Elson So, M.D., Mayo Clinic neurologist and lead study investigator, explains that an accurate understanding of injury risk for patients who have epilepsy not only affects the patient, but also family members, schools, employers and the general public.
"It is important to find a balance between seizure precaution and the freedom to enjoy life," says Dr. So. "Unnecessary restrictions of activity can adversely affect quality of life, often to a more serious extent than what seizure attacks can do. Ignoring the risk of injuries may have disastrous consequences for some people with epilepsy. However, overestimating the risk of injuries may unfairly impact on the rights of those with well-controlled epilepsy."
Dr. So urges those who interact with patients with epilepsy in school or work settings to resist automatically placing restrictions on the patient.
"People with well-controlled epilepsy should not arbitrarily be considered at higher risk of injury than those without epilepsy," he says. "School authorities and work personnel should understand that the risk of injuries from seizures is very small in people whose epilepsy is well controlled. It's comparable to or lower than the risk in many people without epilepsy. It is unfair and illegal to deprive people with well-controlled epilepsy of their opportunities to study or to work."
Dr. So explains that most previous studies of seizure injury rate looked at patients treated for poorly- controlled epilepsy in epilepsy centers or emergency rooms; these studies cited injury risk rates as high as one in three patients. In contrast, Dr. So's study was population based, examining all patients with epilepsy in a given region and time period.
"Our study goes against previously reported studies that may have overestimated the risk of injury from seizures," says Dr. So. "The high injury rate in patients with severe epilepsy investigated in these prior studies does not apply to the general population of people with epilepsy, which would include those with well-controlled as well as those with uncontrolled epilepsy. Our study showed if you take all patients with epilepsy as a group, you'll find out the injury risk is actually very low."
The Mayo Clinic study investigators examined records of 247 patients from Rochester diagnosed with epilepsy between 1975 and 1984. They found 62 injuries due to seizures in 39 of the patients. Eighty percent of the injuries were cuts, scratches or minor bruises to the soft tissue on the outside of the head that did not cause serious health consequences or prolonged absence from work or school.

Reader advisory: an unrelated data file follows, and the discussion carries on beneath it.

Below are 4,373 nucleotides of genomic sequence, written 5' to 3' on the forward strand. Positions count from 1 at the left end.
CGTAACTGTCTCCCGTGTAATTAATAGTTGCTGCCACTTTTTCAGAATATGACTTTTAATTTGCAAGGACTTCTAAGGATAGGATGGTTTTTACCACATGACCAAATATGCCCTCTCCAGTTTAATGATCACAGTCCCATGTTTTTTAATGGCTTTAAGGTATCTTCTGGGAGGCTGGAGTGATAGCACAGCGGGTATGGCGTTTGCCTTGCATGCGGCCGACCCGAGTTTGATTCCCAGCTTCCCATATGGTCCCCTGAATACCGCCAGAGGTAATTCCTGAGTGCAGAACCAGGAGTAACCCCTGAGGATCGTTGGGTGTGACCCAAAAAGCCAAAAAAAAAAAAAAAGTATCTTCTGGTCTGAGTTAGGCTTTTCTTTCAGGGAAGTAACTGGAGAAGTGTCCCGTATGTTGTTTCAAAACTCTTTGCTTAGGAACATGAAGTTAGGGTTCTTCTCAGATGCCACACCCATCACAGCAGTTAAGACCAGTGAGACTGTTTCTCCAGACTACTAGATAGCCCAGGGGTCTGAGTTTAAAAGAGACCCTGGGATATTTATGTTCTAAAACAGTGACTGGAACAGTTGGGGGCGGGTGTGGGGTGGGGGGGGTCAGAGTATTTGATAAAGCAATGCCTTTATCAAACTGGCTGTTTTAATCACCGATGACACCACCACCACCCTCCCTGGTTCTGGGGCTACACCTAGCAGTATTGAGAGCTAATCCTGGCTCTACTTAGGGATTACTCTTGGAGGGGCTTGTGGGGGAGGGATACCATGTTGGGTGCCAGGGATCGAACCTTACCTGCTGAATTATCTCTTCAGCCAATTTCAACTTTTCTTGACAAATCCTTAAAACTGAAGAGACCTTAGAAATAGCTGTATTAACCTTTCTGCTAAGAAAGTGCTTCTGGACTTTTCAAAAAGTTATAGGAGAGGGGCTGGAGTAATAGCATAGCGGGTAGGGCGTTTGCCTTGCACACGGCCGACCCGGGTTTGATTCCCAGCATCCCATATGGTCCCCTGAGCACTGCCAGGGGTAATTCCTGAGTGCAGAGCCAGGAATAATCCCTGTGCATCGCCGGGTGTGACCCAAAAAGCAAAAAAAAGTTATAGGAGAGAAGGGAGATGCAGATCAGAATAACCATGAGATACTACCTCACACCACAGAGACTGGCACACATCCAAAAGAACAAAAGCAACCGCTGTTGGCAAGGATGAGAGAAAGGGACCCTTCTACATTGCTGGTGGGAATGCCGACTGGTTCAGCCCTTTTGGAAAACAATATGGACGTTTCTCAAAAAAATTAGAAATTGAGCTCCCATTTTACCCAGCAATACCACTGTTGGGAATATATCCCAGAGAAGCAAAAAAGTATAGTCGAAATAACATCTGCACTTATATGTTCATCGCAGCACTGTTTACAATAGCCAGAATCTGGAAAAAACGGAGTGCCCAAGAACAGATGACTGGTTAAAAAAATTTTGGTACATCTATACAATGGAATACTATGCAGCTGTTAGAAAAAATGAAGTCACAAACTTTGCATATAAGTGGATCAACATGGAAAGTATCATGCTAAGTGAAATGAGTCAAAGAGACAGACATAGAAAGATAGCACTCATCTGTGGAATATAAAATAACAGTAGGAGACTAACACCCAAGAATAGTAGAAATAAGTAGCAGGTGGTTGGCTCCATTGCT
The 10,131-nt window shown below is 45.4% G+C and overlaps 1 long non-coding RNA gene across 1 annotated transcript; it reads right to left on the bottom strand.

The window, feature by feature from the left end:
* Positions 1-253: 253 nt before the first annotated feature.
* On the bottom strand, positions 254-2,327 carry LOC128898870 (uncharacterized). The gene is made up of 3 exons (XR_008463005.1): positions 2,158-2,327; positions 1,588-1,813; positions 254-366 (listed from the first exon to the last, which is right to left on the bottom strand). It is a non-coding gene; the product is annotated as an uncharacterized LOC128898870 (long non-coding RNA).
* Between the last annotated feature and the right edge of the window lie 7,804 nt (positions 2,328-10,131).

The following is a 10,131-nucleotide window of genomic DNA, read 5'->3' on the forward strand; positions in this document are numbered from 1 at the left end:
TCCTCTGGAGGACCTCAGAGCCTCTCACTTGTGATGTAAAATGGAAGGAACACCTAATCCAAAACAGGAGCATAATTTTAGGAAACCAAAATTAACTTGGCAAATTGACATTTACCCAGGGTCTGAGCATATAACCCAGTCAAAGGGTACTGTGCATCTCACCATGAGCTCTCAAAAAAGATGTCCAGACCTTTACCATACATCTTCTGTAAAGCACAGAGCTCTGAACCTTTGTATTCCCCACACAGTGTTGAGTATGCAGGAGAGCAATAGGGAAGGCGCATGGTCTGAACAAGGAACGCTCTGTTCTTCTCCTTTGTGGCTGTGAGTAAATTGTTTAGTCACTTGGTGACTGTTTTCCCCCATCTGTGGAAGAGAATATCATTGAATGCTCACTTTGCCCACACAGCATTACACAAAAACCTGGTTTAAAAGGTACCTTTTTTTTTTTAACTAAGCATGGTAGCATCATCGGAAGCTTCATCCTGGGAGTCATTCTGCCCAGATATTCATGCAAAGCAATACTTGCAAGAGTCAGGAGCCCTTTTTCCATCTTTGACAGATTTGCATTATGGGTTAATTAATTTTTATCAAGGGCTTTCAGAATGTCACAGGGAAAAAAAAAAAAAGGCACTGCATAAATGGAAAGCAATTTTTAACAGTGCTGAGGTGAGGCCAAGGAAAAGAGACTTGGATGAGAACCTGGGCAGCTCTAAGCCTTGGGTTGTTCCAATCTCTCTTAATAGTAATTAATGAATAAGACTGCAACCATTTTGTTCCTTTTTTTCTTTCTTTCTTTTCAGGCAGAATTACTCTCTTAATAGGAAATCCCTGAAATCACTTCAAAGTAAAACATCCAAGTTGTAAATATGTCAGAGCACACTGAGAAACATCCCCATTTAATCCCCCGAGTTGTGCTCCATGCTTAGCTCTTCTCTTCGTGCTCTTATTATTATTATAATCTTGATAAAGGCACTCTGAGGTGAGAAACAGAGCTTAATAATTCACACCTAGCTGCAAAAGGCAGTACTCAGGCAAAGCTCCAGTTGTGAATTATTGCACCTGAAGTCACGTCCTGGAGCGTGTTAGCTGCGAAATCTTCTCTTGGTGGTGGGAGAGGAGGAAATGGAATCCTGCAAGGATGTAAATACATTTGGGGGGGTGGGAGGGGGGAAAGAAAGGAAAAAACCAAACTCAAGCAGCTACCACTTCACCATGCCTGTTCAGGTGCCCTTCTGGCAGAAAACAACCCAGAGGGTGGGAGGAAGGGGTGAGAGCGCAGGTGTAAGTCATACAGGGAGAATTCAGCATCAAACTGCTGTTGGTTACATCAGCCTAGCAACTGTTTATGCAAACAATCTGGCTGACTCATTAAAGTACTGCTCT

The two most common types of seizures that cause injuries are generalized convulsive seizures caused by an abnormality affecting most or the entire brain, and atonic seizures, which interfere with a patient's muscle tone. These types of seizures can cause injuries from falls or from loss of consciousness. Complex partial seizures, in which only part of the brain is affected, can lead to injury by interfering with a person's awareness or behavior, without any fall. Injuries from loss of awareness might include drowning, burns and motor vehicle accidents.
The following factors would put a patient with epilepsy at higher risk for injury, according to the study's findings: 1) greater number of antiepileptic drugs used, 2) less independent living situation, 3) higher Rankin score (a measure of disability in which a score of 0 represents no disability and 5 represents total disability), 4) history of convulsive seizures or atonic seizures and 5) high seizure frequency.
The key factor in risk reduction for seizure-related injuries in epilepsy patients is effective seizure control. "Patients with well-controlled seizures have a negligible risk of injury, so patients with epilepsy who have uncontrolled seizures, should work with their doctors toward seizure control and consider all treatment options, including epilepsy surgery," says Dr. So.
In order to minimize any risk for injury from seizures, Dr. So and colleagues recommend the following for all epileptic patients: 1) practice general safety rules when engaged in outdoor activities (e.g., wear a helmet when skating, biking or skiing), 2) take medications regularly as prescribed by your doctor, 3) report medication side effects to your doctor, 4) avoid situations that can worsen seizure recurrence (e.g., lack of sleep, undue stress and fatigue, excessive alcohol consumption, use of recreational drugs), 5) try to stay physically fit and conditioned and 6) have an appropriate companion or supervision for activities that may pose high risk of serious injury if a seizure occurs (e.g., swimming).
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